Below is an article written by a popular evangelical Christian apologist, Mike Licona. Upon reading the article, I notice how often Licona repeats the phrase “most scholars agree (with us conservative Christians) that…”. This seems to be a common tactic with fundamentalist/evangelical Christians: give a sweeping statement that most scholars agree with your position but never list the names of the scholars. William Lane Craig is infamous for using this same tactic.
I will review this short article and intersperse my comments in red.
Copied from: Baptist Press
FIRST-PERSON (part 2): The problem of authorship: Who wrote the Gospels?
EDITOR’S NOTE: With books such as Misquoting Jesus and Jesus, Interrupted, New Testament scholar Bart Ehrman has taken his questioning of the authenticity of Scripture straight to the New York Times bestseller list. Ehrman’s background as an evangelical “believer” turned chief skeptic has also made him a favorite of the media. This is the second in a five-part series on Ehrman.
ALPHARETTA, Ga. (BP)–Agnostic New Testament scholar Bart Ehrman claims that the traditional authorship of the New Testament Gospels (i.e., Matthew, Mark, Luke and John) is mistaken, since the original manuscripts did not have the titles now prominent in our New Testament (e.g., The Gospel According to Matthew, etc.). Therefore, Ehrman claims they are “forgeries.” In fact, in his most recent book, “Jesus: Interrupted,” Ehrman contends that of the current 27 books and letters in the NT, all but eight are “forgeries.” This is a colossal overstatement intended to shock his readers. Scholarship, though, has not confirmed such a conclusion.So who wrote the New Testament Gospels? I have read Ehrman’s books and I don’t recall him ever saying that the Gospels are forgeries. Since the Gospels are unsigned, anonymous works, how can you accuse the authors of forgery?? Ehrman has said that some of the epistles attributed to Paul and to Peter are forgeries. For instance, the epistle of II Peter was not accepted into the canon of the New Testament until almost the fifth century for the very reason that many Church Fathers believed that it was not written by the Apostle Peter, but by a forger. I believe that Mr. Licona has made an over generalization of what Ehrman actually said.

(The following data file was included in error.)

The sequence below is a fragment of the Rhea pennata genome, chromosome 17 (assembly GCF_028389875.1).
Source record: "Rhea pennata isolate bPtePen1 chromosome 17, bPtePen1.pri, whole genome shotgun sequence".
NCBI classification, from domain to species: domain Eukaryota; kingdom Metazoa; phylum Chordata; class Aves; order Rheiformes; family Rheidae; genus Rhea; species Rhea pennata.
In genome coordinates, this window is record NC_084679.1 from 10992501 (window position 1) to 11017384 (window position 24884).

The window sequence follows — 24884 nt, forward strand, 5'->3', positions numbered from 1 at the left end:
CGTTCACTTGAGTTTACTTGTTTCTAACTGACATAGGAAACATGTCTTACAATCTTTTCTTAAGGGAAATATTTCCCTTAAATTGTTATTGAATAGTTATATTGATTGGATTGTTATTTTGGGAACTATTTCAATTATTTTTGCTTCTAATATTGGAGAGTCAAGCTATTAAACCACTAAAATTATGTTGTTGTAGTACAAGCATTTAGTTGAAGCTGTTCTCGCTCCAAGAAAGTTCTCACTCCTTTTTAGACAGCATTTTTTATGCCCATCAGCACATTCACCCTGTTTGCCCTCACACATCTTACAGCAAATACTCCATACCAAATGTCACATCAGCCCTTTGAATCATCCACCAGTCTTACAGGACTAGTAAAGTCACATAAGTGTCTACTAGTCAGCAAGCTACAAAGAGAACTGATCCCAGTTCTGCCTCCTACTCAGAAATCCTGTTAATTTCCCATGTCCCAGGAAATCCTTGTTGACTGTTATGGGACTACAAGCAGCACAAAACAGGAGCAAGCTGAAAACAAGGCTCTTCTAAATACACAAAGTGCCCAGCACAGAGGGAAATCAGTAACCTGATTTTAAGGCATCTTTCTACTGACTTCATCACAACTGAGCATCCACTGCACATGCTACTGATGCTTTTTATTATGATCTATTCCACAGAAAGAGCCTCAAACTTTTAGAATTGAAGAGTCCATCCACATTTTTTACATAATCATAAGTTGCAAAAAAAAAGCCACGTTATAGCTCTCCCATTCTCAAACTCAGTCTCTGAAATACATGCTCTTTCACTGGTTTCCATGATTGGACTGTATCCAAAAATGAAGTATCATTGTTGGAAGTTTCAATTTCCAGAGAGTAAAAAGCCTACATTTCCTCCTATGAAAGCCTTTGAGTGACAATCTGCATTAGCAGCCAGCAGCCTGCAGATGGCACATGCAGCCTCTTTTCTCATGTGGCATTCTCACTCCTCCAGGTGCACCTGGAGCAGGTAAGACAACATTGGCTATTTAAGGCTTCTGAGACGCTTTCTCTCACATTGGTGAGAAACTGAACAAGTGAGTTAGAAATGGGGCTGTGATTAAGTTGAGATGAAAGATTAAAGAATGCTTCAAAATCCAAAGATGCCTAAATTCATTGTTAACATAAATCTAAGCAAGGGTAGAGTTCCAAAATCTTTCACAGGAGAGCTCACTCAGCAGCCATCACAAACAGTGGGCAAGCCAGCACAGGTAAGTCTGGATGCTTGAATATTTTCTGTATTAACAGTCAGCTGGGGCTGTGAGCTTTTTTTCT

We don’t have the original manuscripts and Ehrman is probably correct that the originals did not contain the titles presently found in our New Testament. This is not nearly as big a problem as Ehrman imagines, since it was not unusual for ancient authors to leave their names out of their works. None of the 39 books of the Old Testament had titles in the originals. It wasn’t until hundreds of years later that the Rabbis added them. Yes, and the rabbis attributed them to authors based on what? Answer: tradition. Modern writing analysis has proven that Moses did not write the Penteteuch and that David probably did not write most if any of the Psalms. However, the traditions pertaining to their traditional authorship had been firm. Since when do Protestants accept tradition as equal to an explicit statement in Scripture. The fact is that there is no place in the entire Bible in which God gives a list of his inspired “Word” to mankind. Twenty-one of the 27 pieces of literature in the New Testament are letters, none of which we would expect for there to have been a title. Our closest non-biblical example, however, is found in another ancient example: Plutarch, a Greek author who penned nearly 50 biographies during the late first to early second centuries. Plutarch’s name is absent from all of them. It is only the tradition that has been passed down through the centuries that gives us information pertaining to who wrote these biographies. And yet, no one questions that Plutarch is the author. We assign authorship to these biographies to Plutarch based solely on tradition, not on evidence. If Plutarch did not write these works, who would care? What difference would it make? If someone else wrote these biographies, would that change anything? No.
However, this is not the case with the books of the Bible, is it? If neither the Apostles nor close associates of the Apostles wrote these books, then the Christian argument that there is eyewitness testimony for the Resurrection evaporates. This is why fundamentalist and evangelical Christians will grasp at any straws to maintain the traditional authorship of the books of the New Testament, especially the traditional authorship of the Gospels, for without it, Christianity is based on nothing more than a collection of superstitious, oral, middle eastern, peasant folk tales.